coronavirus closures

The Pandemic Might Have Permanently Changed How We Shop

NBC 7 Responds looked at our shopping patterns and which ones are here to stay

NBC Universal, Inc.

With people staying at home and stores shut down amid the coronavirus pandemic, many of our habits changed, including the way we shop.

"The pandemic really changed consumers' behavior," said Miro Copic, a Marketing professor at SDSU. "You went from 15% of spending online to between 30 to 40% online spending during the bulk of 2020."

As more people are vaccinated and stores across San Diego open back up, Copic thinks there will be an initial surge to shop in person.

"For retail, I think consumers, especially in malls, are going to be excited to go back into the malls," said Copic. "That's because it's just a sense of relief, but we're going to end up being in a different place as it relates to how people buy and that will be a major issue for retailers.

Small business owners say the pandemic forced them to change their habits as well.

"I definitely made a lot of changes during the pandemic," said Tanya McAnear of South Park's Bad Madge and Company. "It was do or die. We had to adapt."

The surge in online shopping will dip a bit. Copic says he doesn't expect it to stay at the high of 40%, but it will be higher than the previous 15%.

"That's going to be a permanent change which is going to substantially impact retail locations," said Copic. "Consumers have really gotten comfortable at shopping online."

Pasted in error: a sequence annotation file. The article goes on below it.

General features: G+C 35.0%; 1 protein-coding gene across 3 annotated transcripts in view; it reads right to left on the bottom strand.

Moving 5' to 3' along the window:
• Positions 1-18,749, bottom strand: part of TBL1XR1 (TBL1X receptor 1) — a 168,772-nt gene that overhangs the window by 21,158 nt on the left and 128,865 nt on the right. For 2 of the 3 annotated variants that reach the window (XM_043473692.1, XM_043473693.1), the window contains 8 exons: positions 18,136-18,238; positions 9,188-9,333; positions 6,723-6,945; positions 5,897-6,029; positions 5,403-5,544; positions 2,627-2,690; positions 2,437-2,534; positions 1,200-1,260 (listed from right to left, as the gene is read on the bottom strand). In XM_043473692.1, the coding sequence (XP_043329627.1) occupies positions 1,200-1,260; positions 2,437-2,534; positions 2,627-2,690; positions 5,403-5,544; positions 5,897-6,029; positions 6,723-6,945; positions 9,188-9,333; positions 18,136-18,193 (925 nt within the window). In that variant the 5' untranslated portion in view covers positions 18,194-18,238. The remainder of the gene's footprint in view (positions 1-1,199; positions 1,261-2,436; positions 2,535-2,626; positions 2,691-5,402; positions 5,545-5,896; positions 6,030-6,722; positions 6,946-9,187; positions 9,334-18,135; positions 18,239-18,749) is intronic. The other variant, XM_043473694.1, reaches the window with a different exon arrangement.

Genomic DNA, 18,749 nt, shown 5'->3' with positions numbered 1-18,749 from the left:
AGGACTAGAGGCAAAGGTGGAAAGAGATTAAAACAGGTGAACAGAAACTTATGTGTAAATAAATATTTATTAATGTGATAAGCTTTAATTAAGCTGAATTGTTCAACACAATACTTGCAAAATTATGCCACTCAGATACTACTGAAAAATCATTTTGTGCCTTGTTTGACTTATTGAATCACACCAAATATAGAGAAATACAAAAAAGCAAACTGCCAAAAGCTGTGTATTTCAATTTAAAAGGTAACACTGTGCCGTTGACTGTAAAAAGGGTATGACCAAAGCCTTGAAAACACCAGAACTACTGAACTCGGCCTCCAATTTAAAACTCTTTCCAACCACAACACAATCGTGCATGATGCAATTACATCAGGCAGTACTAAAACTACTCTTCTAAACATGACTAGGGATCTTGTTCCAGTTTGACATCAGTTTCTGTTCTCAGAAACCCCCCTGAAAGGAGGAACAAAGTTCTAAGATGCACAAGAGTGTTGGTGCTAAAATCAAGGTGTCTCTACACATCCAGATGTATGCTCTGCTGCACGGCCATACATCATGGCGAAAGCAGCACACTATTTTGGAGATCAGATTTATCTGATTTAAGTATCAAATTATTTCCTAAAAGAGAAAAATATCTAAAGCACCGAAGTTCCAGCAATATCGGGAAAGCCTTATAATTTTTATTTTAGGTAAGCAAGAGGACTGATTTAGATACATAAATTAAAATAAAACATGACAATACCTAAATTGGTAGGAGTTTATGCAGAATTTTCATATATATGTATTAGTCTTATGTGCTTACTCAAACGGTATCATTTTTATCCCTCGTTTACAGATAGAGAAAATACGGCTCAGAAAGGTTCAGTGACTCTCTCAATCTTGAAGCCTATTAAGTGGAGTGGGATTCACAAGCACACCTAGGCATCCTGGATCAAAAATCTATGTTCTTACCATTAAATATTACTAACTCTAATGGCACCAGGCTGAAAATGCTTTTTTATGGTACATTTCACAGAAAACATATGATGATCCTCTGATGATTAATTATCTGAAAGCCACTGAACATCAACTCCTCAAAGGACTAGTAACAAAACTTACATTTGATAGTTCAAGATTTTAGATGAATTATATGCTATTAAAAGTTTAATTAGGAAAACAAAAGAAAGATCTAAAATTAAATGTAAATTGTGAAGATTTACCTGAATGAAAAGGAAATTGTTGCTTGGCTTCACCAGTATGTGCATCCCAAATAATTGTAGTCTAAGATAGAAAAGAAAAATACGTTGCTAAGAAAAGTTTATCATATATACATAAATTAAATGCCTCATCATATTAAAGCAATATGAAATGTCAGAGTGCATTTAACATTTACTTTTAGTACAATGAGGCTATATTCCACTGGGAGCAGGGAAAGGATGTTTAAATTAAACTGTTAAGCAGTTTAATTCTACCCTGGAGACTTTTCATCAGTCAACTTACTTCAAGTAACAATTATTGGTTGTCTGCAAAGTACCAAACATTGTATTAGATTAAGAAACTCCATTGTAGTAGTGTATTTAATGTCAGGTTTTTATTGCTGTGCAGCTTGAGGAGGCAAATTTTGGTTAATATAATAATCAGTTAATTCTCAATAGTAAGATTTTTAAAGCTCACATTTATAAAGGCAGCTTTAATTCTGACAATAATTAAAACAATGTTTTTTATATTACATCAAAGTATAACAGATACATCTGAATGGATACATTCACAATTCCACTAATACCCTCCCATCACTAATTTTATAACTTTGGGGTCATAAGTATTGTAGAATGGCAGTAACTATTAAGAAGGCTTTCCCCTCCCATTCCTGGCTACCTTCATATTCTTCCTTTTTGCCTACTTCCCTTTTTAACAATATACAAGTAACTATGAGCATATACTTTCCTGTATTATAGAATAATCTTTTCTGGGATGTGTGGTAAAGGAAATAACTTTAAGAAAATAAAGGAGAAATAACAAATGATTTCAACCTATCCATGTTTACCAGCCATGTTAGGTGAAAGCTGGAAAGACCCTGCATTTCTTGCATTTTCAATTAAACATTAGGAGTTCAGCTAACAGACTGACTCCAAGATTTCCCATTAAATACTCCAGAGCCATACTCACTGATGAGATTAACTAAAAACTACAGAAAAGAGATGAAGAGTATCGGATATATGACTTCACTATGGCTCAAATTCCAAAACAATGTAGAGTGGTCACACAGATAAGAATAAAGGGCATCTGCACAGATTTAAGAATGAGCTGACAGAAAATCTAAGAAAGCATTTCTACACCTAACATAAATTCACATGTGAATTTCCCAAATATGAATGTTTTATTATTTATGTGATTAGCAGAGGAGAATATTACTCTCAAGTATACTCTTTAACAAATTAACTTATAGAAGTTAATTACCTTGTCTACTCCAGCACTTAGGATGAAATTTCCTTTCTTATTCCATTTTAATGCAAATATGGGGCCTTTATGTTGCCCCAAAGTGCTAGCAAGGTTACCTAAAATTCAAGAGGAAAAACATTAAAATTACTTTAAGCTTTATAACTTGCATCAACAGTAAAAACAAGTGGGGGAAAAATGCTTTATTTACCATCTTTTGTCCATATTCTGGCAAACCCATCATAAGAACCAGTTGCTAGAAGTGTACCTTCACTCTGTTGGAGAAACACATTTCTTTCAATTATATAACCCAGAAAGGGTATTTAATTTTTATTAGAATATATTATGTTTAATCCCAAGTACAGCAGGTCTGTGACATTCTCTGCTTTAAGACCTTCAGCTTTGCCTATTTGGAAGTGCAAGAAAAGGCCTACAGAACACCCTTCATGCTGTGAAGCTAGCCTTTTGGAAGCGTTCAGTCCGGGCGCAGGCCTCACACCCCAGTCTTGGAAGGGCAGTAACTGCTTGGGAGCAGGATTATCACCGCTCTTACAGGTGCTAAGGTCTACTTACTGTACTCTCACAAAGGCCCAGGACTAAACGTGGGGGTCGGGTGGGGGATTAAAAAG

McAnear definitely moved a lot more online orders. Her store was closed for two months so she started a Thursday night Instagram live event from her store. She says she knows people want to shop in person, but still want to stay safe.

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"How do we keep people feeling comfortable and wanting to shop?" asked McAnear. "I think people really want to get out of their house. They don't just want to sit in front of a screen."

The pandemic pushed a lot of people to test grocery delivery and pick-up services. Unlike the surge in online shopping, Copic says the drop in grocery delivery will be much more noticeable.

"Most grocery shoppers tend to like to go into the grocery store because there are so many things that they have to look and see," said Copic.

That's also because most grocery stores are closer to where people live, making it much more convenient for people to shop in person.

In addition to shopping behaviors, Copic also thinks many grocers and other retailers will keep up the safety precautions they've taken such as sanitizing stations or plastic barriers.

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"They'll keep those up until they feel they are out of danger," said Copic.

Because of the push to online shopping, there also may be a change in the shopping holidays. Copic says expect to see even more Black Friday or back-to-school deals online.

"This is a step-function change in consumer behavior," said Copic.

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